Offers on a home come in all different shapes and sizes. Some offers are good, while others can be perceived as insulting. Here are some tips to remember when you are reviewing an offer to purchase your property.
This can appear to be a given, but the sales price will be the starting point in determining your net profit.
The buyer’s financing is a section that the seller needs to carefully review. Are they using an FHA loan, VA loan, Conventional loan, or cash?
Traditionally the earnest money should be a minimum of 1 percent of the price that they are offering. For example, if they are offering $200,000 on your property, the earnest money should be set at $2,000 or higher.
Remember, the earnest money is the portion that they won’t get back if they back out without a valid reason. The more “skin” that they have in the game, the more likely the transaction is to be successful.
Does the buyer want a new survey on the property? The survey is an outline showing the property lines, any applicable easements that the city requires access to or any improvements such as a deck or pool. If no major improvements have been made a new survey might not be necessary. If the buyer does want a survey, the cost is $300 if you do not already have one, but it is something that can be negotiated as either the buyer or seller’s expense.
Home Service Plan
A home service plan is a line item that has become more common in real estate in recent years. This service provides the buyer with a warranty on the home for up to one year after purchase. The typical cost will range from $360 – $420 depending on the warranty company, and is normally a requested cost to the seller.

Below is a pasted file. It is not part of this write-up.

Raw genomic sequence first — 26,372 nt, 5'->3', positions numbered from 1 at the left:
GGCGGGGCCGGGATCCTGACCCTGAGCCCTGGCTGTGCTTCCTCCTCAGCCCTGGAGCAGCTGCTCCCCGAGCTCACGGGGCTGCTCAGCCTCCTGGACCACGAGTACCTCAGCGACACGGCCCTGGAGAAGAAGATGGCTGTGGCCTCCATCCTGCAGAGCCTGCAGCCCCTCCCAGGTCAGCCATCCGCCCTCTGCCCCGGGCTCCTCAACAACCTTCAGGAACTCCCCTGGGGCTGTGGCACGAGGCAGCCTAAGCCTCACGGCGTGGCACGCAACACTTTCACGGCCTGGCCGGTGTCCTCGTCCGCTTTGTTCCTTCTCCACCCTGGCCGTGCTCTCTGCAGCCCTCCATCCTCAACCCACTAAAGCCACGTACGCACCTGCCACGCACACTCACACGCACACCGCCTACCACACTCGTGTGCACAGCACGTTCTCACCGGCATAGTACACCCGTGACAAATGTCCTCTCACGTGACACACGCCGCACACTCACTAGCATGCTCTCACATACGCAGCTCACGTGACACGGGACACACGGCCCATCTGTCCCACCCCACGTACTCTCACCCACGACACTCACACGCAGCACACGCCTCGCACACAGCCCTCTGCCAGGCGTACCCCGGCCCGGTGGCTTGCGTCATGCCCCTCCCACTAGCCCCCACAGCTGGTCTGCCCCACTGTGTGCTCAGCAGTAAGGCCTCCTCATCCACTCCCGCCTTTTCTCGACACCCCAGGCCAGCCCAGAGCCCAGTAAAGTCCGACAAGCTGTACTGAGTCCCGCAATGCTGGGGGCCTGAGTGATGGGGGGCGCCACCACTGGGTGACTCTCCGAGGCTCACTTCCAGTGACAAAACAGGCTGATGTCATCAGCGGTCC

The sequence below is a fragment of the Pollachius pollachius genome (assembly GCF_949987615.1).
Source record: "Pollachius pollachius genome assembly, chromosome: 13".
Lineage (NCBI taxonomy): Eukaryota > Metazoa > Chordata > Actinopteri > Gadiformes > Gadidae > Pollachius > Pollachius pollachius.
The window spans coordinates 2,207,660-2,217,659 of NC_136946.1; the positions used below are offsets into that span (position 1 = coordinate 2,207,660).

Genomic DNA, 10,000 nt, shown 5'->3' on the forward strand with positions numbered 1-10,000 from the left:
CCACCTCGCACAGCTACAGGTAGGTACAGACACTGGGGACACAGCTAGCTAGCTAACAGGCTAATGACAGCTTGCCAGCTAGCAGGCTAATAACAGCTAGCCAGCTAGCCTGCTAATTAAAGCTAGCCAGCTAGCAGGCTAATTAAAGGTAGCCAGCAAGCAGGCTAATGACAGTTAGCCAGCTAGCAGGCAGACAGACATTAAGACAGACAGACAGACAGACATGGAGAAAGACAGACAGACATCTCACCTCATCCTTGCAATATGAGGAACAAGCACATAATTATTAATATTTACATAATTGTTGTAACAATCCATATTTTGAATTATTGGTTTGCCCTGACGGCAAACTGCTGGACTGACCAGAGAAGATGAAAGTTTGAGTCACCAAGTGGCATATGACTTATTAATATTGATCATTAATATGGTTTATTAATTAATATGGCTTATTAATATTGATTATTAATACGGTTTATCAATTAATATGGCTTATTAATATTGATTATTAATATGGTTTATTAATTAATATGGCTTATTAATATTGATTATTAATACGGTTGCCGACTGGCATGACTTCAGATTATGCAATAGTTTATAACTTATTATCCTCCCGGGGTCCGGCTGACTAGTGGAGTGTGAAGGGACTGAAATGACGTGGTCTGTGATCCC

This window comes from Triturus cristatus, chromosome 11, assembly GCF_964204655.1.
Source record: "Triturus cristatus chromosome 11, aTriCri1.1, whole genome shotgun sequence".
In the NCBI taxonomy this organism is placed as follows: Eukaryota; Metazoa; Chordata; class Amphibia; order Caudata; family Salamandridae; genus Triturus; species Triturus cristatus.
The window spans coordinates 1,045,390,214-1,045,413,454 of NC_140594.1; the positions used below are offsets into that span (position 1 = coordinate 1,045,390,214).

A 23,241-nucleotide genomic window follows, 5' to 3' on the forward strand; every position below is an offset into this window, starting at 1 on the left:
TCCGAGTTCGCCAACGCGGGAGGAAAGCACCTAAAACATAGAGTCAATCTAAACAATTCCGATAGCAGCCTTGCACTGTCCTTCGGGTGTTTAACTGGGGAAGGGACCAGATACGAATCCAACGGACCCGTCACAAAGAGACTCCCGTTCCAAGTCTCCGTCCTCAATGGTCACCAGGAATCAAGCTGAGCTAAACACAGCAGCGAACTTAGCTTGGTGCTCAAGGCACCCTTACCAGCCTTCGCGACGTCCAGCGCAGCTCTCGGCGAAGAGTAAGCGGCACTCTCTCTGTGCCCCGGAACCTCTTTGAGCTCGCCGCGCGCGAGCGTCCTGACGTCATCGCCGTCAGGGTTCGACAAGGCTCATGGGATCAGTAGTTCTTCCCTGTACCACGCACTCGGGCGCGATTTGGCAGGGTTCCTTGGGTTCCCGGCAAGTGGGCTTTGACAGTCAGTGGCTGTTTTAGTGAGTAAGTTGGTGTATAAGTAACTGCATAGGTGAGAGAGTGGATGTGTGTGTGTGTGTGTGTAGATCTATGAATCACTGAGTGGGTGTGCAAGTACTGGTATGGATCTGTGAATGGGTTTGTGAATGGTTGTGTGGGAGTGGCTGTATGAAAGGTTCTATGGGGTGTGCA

Essentially, how many more mortgage payments are you going to have to make before you sell your home? Closing dates should be set between 30 – 60 days from the contract date.
This is a big one to watch out for. The seller concessions is the section where a buyer is asking a seller to pay a portion (or all) of their closing costs. By law, the buyer can request up to 6 percent of the sales price to cover their closing costs. This will cut into the bottom line for you, the seller, however, as it changes the net price.
The option period is an extra that the buyer will pay the seller for to back out of the contract for any reason during a specific period of time. This is also the time that buyers will use to have inspections performed on the property and negotiate repairs. The typical option period is 10 days and the buyer will normally pay $100 for those 10 days regardless of closing. Once the option period has expired, the earnest money goes on the chopping block.
Check to see if there are any non-realty items addendums that accompany the offer. These give the buyer an opportunity to ask for items like furniture or appliances, things not physically attached to your home.
Earnest Money and Financing Letters
Also look for copies of earnest money and a proof that the buyer has been pre-approved for financing. An absence of either one of these items is taking a gamble on whether or not the house will close.
Get a net sheet from your real estate agent that shows your profit margin once all of the expenses come out and begin discussions from there on a counter offer. The net sheet will cover all of the above-mentioned items in relation to the proceeds you can expect to receive from the sale of your home.